Hawaii Travel Guides

Hawaii’s Native Animals and How to Protect Them

Hawaii is home to some of the world’s most unique creatures on the land as well as in the air and sea. Here are some of the amazing native animals you might see on your vacation and the ways you can protect Hawaii’s animal life while you’re here. All of these animals are protected by state law, so enjoy the view but don’t touch!

Hawaiian Monk Seals

Hawaiian monk seals are one of two species of seals that still live in tropical climates. These large seals often rest on rocks or beaches, and while it may look like they are injured or sick, they are almost always enjoying the sun and warmth on land and will waddle back in the water when they are ready. Mother seals are very defensive, so stay safe and stay back from them and their pups. As an endangered species, monk seals are protected. However, you can still get great photos from a distance, since monk seals stay rather still most of the time on land.


Humu Humu Trigger fishThis particular trigger fish is the state fish of Hawaii and is protected by state law. If you go fishing and happen to catch one, throw it back! Beyond that, you can enjoy their rainbow colors at many of Hawaii’s most popular snorkeling spots. With their multi-colored sides, they’re hard to miss (though the name might take some practice!)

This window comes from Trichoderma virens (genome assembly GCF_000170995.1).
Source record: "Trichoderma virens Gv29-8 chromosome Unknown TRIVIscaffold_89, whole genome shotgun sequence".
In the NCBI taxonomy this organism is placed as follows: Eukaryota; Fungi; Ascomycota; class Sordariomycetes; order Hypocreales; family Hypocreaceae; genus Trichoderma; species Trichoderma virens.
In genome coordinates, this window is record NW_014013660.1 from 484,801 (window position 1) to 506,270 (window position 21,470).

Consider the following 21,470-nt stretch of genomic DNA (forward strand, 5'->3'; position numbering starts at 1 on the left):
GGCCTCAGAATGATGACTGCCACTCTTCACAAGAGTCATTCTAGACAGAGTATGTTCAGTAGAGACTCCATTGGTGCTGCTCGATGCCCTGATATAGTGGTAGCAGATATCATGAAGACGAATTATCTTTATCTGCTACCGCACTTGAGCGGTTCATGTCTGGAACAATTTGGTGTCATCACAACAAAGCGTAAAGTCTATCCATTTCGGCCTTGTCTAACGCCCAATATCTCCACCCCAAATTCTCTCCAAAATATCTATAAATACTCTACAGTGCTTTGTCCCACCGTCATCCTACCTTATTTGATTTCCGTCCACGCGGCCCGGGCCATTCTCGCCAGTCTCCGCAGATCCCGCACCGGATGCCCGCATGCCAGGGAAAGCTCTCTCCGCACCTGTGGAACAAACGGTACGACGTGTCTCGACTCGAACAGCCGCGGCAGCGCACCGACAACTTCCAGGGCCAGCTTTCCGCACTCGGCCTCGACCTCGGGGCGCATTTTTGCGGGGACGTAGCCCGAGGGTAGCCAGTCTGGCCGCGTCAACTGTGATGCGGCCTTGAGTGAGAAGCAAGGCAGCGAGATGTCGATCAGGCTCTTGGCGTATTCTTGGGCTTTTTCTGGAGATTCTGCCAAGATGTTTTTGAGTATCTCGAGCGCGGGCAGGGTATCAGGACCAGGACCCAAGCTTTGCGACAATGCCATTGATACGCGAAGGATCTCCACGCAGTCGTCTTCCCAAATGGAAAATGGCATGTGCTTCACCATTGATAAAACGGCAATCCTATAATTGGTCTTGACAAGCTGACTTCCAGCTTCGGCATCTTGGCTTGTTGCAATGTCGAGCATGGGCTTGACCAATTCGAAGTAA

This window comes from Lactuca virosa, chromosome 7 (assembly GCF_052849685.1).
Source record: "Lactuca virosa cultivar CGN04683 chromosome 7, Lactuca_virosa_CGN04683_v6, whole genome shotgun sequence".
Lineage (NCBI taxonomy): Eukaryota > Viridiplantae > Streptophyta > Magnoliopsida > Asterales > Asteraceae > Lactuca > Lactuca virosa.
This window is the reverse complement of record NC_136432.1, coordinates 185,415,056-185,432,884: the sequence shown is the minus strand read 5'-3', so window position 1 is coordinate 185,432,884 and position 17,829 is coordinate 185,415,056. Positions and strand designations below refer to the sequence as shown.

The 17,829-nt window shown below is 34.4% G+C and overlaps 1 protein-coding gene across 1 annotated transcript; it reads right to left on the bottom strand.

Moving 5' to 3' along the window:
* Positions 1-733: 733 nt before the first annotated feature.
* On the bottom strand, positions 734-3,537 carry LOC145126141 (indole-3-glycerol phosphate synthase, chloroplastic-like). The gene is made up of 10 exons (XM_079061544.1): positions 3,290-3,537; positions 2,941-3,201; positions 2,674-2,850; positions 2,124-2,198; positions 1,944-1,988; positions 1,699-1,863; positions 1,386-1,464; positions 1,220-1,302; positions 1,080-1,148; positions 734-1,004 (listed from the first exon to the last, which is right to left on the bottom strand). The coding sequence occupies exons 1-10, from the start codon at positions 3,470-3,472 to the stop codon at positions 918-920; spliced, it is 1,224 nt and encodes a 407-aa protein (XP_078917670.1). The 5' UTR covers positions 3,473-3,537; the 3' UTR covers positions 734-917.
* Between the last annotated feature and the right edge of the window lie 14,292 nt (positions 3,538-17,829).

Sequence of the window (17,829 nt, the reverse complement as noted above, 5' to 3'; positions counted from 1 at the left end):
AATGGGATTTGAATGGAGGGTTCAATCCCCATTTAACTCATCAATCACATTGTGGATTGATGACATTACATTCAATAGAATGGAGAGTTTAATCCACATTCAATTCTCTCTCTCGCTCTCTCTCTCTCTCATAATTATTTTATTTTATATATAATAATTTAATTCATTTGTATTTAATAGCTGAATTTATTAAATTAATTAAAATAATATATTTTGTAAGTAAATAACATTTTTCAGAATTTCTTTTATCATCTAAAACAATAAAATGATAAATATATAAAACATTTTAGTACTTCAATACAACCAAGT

Honu (Green Sea Turtles) 

Green Sea Turtle Hawaii

Hawaiian sea turtles are a huge attraction at many snorkel spots, including Honolua Bay on Maui. When snorkeling, give these turtles some breathing room, as touching or riding them can lead to a hefty fine. However, turtles aren’t violent and don’t mind an audience. When they start to swim away, let them go, as they can swim pretty fast, and there’s almost always more turtles hanging around nearby. In snorkeling areas with coral reef and water deeper than twenty feet, it’s fairly common to see honu lounging on the bottom. For your own safety, we recommend staying close to the surface of the water rather than attempting to reach them on the bottom, as the sudden pressure change under water can lead to headaches (for you, not the turtles).

Humpback Whales

Humpback Whale Hawaii

These gentle giants visit the Hawaiian islands during the winter and early spring to have their young. During whale watching tours, your captain will stop the boat when whales approach, as the running engines may injure them (during whale season, jet ski tours are put on hold for the same reason). Thanks to their size, they’re very easy to photograph. Since they enjoy deep water, its rare to see one while snorkeling, but you can often hear their calls to each other while you’re underwater.


Nene Hawaiian Goose

You can find these gorgeous geese in higher elevations, such as Haleakala National Park. As with several animals on this list, conservation efforts have helped to increase struggling populations. Give them their space, as geese are known to bite back.

Pueo (Hawaiian Owl)

Pueo Hawaiian Owl in flight

These elusive owls are protected, so please don’t throw anything at them. If you get a photo of them, consider yourself lucky; they move fast and are considered sacred within ancient Hawaiian culture.

Which of Hawaii’s native animals is your favorite? Do you have any photos to share? Let us know in the comments! 

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